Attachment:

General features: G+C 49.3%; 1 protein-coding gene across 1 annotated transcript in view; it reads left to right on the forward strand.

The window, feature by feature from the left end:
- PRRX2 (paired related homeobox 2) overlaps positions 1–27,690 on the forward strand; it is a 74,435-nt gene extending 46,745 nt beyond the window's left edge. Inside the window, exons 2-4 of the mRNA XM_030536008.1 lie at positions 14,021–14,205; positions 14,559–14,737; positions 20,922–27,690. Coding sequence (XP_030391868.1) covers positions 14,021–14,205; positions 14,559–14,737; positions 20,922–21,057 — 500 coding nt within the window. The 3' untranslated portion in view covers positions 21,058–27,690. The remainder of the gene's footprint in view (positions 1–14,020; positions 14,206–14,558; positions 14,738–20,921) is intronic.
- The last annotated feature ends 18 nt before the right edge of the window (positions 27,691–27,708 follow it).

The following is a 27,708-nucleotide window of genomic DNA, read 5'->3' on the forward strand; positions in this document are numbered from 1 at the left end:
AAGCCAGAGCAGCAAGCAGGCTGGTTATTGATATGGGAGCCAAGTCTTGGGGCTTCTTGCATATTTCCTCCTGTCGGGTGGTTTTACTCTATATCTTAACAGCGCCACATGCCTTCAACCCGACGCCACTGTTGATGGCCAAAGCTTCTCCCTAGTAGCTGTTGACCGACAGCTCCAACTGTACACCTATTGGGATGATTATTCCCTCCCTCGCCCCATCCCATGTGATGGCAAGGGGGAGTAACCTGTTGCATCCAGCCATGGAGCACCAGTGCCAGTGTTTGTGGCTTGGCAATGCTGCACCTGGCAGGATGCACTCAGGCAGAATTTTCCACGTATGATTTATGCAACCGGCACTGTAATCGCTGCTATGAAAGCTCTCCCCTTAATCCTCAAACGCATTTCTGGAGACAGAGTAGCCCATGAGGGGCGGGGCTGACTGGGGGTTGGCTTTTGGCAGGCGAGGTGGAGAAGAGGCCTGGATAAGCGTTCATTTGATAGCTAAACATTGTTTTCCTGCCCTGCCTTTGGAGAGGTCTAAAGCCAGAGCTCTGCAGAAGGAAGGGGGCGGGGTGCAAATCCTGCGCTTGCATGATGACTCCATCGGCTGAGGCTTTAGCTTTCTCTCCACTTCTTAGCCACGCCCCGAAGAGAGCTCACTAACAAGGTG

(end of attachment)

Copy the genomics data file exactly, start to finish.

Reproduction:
General features: G+C 49.3%; 1 protein-coding gene across 1 annotated transcript in view; it reads left to right on the forward strand.

The window, feature by feature from the left end:
- PRRX2 (paired related homeobox 2) overlaps positions 1–27,690 on the forward strand; it is a 74,435-nt gene extending 46,745 nt beyond the window's left edge. Inside the window, exons 2-4 of the mRNA XM_030536008.1 lie at positions 14,021–14,205; positions 14,559–14,737; positions 20,922–27,690. Coding sequence (XP_030391868.1) covers positions 14,021–14,205; positions 14,559–14,737; positions 20,922–21,057 — 500 coding nt within the window. The 3' untranslated portion in view covers positions 21,058–27,690. The remainder of the gene's footprint in view (positions 1–14,020; positions 14,206–14,558; positions 14,738–20,921) is intronic.
- The last annotated feature ends 18 nt before the right edge of the window (positions 27,691–27,708 follow it).

The following is a 27,708-nucleotide window of genomic DNA, read 5'->3' on the forward strand; positions in this document are numbered from 1 at the left end:
AAGCCAGAGCAGCAAGCAGGCTGGTTATTGATATGGGAGCCAAGTCTTGGGGCTTCTTGCATATTTCCTCCTGTCGGGTGGTTTTACTCTATATCTTAACAGCGCCACATGCCTTCAACCCGACGCCACTGTTGATGGCCAAAGCTTCTCCCTAGTAGCTGTTGACCGACAGCTCCAACTGTACACCTATTGGGATGATTATTCCCTCCCTCGCCCCATCCCATGTGATGGCAAGGGGGAGTAACCTGTTGCATCCAGCCATGGAGCACCAGTGCCAGTGTTTGTGGCTTGGCAATGCTGCACCTGGCAGGATGCACTCAGGCAGAATTTTCCACGTATGATTTATGCAACCGGCACTGTAATCGCTGCTATGAAAGCTCTCCCCTTAATCCTCAAACGCATTTCTGGAGACAGAGTAGCCCATGAGGGGCGGGGCTGACTGGGGGTTGGCTTTTGGCAGGCGAGGTGGAGAAGAGGCCTGGATAAGCGTTCATTTGATAGCTAAACATTGTTTTCCTGCCCTGCCTTTGGAGAGGTCTAAAGCCAGAGCTCTGCAGAAGGAAGGGGGCGGGGTGCAAATCCTGCGCTTGCATGATGACTCCATCGGCTGAGGCTTTAGCTTTCTCTCCACTTCTTAGCCACGCCCCGAAGAGAGCTCACTAACAAGGTG